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I am building the initial set of unit tests for my team's legacy API client system. We have been writing integration tests, but have no unit tests.

It's a Sinatra server that accepts requests from our web app and contacts the third-party APIs. Sometimes it returns the result to the web app.

                                 1                     2
(Web app) ---> Server endpoints ---> API Client class ---> 3rd party API
          <---                  <---                  <---
                                                        3

This being a legacy system, I am thinking about writing characterization tests. I will test the following:

  1. mock our API Client class methods, to check how the input data to the server endpoints gets processed and formatted when it reaches our API Client class methods.
  2. Similarly mock (or inject) the call to the 3rd party API, to check how the input data to API Client class method gets processed and formatted when it reaches the 3rd party API call.
  3. Return canned server responses, to check how our program responds and processes each response.

Since the tests will be characterization tests, I will be just using the output generated by the code run by the test runner.

I am not sure how to generate inputs. The payloads are pretty complex objects, which can have ~30 fields (parameters) for some endpoints.

I don't think it is realistic to test all possible combinations of input parameters. Here's my plan:

  • For each test, create a test input that's as typical as possible using the real payload. Save it in a file, as a fixture.
  • Identify some fields that are interesting, important, or have previously caused errors. Create test cases for these fields. Load the fixture, and in each test case, overwrite a field in the payload with an extreme value, boundary value, or an illegal value, and making assertions with each payload. For example, if field A should be in range 5 < A < 15, with A = 5, A = 15, A = 4, A = 14, A = nil, etc.
  • Run the test with failing expected values. Copy the actual output from the test runner, paste into expected values.

I am not sure if 1. this is the correct way to do characterization tests, and 2. this is a good way to create test input data. Am I overdoing it? Or doing it completely wrong?

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You're definitely on the right track here.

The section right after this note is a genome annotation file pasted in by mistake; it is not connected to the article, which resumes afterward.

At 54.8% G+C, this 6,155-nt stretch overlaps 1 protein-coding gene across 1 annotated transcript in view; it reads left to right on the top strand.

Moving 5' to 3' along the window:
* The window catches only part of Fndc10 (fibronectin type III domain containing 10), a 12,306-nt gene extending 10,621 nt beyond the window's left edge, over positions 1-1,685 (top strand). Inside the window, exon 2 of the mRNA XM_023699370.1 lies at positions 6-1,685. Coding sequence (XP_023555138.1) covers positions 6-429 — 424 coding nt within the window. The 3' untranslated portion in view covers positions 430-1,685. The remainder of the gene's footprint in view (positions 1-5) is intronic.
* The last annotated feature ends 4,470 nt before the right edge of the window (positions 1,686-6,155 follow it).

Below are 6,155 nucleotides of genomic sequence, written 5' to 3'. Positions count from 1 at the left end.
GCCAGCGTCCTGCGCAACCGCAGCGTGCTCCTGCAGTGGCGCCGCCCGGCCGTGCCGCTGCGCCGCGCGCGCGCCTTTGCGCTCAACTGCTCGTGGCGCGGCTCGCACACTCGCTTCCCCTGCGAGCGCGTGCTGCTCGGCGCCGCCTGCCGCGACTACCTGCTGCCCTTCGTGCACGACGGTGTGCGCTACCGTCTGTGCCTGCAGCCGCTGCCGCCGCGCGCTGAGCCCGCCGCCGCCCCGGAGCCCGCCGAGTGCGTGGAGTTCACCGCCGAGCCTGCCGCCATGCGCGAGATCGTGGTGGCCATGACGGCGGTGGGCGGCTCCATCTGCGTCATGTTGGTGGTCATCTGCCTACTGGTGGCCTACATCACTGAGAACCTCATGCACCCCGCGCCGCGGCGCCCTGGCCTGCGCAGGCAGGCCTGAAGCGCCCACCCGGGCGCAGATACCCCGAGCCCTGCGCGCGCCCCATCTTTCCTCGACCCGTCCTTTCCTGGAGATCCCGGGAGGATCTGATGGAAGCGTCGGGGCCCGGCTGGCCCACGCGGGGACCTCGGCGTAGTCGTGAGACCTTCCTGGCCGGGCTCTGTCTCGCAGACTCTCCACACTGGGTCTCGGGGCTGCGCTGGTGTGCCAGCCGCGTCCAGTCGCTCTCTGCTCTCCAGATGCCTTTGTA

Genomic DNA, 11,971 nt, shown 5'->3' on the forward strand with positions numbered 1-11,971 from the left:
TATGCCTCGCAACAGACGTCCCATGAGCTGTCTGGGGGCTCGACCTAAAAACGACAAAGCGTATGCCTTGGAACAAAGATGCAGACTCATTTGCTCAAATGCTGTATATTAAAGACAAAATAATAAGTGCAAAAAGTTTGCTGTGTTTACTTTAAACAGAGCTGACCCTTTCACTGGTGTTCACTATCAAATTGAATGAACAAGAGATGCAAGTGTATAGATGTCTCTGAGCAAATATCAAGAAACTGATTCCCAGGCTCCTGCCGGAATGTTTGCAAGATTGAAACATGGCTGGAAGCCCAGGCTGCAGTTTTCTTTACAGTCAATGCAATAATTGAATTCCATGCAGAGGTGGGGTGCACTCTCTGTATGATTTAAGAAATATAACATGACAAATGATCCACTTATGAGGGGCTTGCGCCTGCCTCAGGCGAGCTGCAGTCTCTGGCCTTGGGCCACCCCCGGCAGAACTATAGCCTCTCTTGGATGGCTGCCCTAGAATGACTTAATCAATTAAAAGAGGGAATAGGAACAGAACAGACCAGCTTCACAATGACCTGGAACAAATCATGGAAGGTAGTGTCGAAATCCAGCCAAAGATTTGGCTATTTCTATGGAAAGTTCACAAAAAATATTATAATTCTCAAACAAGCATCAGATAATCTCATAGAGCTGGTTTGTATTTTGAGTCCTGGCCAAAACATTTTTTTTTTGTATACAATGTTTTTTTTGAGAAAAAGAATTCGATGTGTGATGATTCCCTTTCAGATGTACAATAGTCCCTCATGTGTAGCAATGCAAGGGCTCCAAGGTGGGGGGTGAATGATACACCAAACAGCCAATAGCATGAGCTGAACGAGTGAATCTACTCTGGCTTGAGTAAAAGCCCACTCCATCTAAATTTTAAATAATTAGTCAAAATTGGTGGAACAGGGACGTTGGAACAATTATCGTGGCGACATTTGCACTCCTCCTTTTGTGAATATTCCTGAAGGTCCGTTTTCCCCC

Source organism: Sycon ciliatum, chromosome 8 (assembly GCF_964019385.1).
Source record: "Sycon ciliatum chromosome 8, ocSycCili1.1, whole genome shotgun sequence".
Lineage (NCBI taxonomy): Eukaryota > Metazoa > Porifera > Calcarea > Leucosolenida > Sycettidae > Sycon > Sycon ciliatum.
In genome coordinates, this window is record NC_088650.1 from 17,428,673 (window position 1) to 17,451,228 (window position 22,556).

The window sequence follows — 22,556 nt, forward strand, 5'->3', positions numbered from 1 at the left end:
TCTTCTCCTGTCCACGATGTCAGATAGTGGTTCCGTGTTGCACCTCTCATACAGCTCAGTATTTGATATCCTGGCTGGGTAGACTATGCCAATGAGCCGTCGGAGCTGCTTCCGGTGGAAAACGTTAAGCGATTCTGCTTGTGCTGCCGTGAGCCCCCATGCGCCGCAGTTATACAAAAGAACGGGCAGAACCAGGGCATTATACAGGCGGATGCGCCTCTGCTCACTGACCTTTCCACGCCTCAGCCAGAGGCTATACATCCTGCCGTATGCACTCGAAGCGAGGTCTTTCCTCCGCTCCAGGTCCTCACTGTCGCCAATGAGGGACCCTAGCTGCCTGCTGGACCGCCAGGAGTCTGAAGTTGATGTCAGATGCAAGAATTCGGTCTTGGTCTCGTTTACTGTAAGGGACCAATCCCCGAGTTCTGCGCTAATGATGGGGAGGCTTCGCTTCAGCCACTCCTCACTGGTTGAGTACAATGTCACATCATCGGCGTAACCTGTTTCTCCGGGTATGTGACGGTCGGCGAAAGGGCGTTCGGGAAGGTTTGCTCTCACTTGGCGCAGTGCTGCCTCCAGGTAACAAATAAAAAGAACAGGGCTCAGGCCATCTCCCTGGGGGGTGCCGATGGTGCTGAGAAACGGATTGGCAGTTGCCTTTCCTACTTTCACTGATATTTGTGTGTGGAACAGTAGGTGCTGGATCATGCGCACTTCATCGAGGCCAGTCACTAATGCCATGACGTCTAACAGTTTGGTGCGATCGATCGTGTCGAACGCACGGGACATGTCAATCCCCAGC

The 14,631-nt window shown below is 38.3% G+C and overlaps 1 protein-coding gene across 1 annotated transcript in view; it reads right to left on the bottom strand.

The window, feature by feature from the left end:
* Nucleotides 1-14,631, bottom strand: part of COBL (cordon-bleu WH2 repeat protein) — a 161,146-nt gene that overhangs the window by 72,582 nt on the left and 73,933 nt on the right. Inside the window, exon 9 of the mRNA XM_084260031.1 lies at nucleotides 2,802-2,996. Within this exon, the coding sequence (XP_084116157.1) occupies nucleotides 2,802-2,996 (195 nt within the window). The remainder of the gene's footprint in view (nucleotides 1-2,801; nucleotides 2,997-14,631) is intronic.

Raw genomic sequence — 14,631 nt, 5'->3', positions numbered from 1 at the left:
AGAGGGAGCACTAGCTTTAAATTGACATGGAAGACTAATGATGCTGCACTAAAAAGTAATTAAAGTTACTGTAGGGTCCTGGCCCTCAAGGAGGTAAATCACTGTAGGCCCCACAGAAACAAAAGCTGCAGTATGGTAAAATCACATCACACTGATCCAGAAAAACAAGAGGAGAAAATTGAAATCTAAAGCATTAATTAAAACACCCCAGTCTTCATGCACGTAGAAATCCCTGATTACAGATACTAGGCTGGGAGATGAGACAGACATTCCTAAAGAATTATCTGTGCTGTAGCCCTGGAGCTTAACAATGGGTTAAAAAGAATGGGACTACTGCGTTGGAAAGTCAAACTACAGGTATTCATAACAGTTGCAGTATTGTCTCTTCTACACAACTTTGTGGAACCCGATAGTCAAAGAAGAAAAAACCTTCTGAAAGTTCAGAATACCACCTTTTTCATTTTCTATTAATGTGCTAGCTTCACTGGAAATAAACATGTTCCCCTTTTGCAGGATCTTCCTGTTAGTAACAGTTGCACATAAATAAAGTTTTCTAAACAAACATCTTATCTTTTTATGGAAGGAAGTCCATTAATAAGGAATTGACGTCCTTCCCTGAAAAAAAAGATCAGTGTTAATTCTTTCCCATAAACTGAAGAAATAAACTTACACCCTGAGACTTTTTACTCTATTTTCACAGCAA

I would start by collecting actual requests and responses generated by the live system, then anonymize as needed. These would be the seeds of your tests, since they would have the correct format. They should be available in your application logs, although you may have to do this by using the web application to make the requests yourself.

By collecting a starting set of data from the real system, you'll have something you can modify as you've suggested.

UPDATE (in response to comment from OP):

With the size of the requests (up to 30 parameters), using real data will also allow you to get an idea of the most commonly used parameters and the kind of data real-world usage will give you.

This lets you generate your test data with both the 80/20 (20% of the application gets 80% of the use) rule and risks (the most potentially damaging failures) in mind.

I'd analyze the test data to decide what the most common scenarios are and start with mimicking those as my first priority. My second priority would be the highest risk parts of the system. After that, I'd work my way through a mix of less common scenarios and lower risks until I had coverage that satisfied me.

The important thing to remember with this kind of automation and testing is that you will never be "finished". You have too many potential combinations of data and endpoints to cover all of them. Your goal should be to cover the most common and highest risk scenarios first, then keep adding more until issues that aren't caught by the automation become extremely rare.

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  • +1 A common situation and Kate provides a great answer. Use info from real requests! This may mean approaches such as using chrome tools and looking at network requests in them to see exactly what requests and params are used, or, as Kate mentions use logs as available. – Michael Durrant Aug 31 '20 at 14:31
  • Thanks! Another (more important) question: I need to test different combinations of inputs, but because there can be up to 30 different parameters to an endpoint, there can be a giant number of combinations. Testing every combination sounds impossible. Should I rely on sampling? Also, is it okay to just test one parameter value at a time? – user25409 Sep 1 '20 at 0:20
  • @user25409 - Real data will help you with this as well: it will give you an indication of the most common data combinations. It's perfectly fine to test changing one parameter value at a time. – Kate Paulk Sep 1 '20 at 11:17
  • @KatePaulk Thank you! – user25409 Sep 1 '20 at 18:48

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